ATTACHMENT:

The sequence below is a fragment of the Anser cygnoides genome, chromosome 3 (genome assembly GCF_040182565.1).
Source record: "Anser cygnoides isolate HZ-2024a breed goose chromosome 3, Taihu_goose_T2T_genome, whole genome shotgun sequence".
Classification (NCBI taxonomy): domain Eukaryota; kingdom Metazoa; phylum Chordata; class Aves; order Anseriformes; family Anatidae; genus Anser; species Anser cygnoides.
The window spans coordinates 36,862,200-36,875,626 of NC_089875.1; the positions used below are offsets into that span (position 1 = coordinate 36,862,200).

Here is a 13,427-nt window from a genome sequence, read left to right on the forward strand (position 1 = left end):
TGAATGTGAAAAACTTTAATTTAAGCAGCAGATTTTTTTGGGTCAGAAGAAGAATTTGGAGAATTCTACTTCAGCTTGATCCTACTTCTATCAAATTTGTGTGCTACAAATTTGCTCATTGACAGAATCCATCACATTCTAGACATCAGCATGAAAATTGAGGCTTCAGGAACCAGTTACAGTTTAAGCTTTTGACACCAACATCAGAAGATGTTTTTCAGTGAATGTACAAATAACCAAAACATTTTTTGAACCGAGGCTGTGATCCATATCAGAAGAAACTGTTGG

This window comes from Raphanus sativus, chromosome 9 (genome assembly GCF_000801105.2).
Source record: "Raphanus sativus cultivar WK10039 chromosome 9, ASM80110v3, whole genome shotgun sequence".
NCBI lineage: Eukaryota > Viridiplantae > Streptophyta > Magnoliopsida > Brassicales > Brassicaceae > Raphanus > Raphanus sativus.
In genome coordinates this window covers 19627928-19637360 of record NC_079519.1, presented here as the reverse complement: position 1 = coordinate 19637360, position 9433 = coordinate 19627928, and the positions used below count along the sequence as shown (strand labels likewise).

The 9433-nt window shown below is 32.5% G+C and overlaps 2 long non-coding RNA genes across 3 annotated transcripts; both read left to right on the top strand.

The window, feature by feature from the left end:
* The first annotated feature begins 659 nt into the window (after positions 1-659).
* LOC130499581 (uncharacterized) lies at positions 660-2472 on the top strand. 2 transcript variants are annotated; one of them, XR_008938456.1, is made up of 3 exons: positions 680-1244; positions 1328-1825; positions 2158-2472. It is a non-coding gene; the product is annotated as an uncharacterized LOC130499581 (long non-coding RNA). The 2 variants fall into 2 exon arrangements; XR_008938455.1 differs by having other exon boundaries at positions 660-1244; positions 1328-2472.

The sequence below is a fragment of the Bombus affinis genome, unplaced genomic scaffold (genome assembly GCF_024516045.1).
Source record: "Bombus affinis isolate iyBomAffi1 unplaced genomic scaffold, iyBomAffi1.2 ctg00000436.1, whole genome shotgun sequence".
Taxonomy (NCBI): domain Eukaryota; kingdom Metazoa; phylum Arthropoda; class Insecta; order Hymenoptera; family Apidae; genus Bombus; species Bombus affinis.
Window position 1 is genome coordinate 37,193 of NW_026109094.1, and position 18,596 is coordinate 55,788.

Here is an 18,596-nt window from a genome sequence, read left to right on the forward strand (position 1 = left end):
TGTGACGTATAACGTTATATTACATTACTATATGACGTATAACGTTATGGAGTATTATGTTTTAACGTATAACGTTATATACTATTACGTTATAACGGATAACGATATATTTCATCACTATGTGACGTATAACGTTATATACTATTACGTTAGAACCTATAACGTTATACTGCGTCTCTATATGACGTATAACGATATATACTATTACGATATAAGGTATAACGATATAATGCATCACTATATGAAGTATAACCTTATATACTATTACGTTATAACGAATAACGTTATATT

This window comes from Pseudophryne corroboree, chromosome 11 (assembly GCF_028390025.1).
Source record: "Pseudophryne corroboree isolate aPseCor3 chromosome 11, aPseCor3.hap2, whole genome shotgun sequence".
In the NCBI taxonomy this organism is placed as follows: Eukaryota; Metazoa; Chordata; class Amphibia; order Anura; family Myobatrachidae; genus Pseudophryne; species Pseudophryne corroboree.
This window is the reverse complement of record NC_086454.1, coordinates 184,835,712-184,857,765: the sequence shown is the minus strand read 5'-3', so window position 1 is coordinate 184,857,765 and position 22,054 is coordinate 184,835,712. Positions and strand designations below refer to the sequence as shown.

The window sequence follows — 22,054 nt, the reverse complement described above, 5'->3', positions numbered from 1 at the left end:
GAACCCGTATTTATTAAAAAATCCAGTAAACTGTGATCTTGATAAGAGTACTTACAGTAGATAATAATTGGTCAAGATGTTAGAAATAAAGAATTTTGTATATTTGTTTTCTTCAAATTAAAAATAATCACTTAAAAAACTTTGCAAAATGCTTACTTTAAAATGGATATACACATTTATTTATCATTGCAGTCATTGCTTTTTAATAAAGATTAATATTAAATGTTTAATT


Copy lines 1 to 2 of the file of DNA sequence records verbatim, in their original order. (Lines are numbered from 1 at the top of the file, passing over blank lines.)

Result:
The sequence below is a fragment of the Anser cygnoides genome, chromosome 3 (genome assembly GCF_040182565.1).
Source record: "Anser cygnoides isolate HZ-2024a breed goose chromosome 3, Taihu_goose_T2T_genome, whole genome shotgun sequence".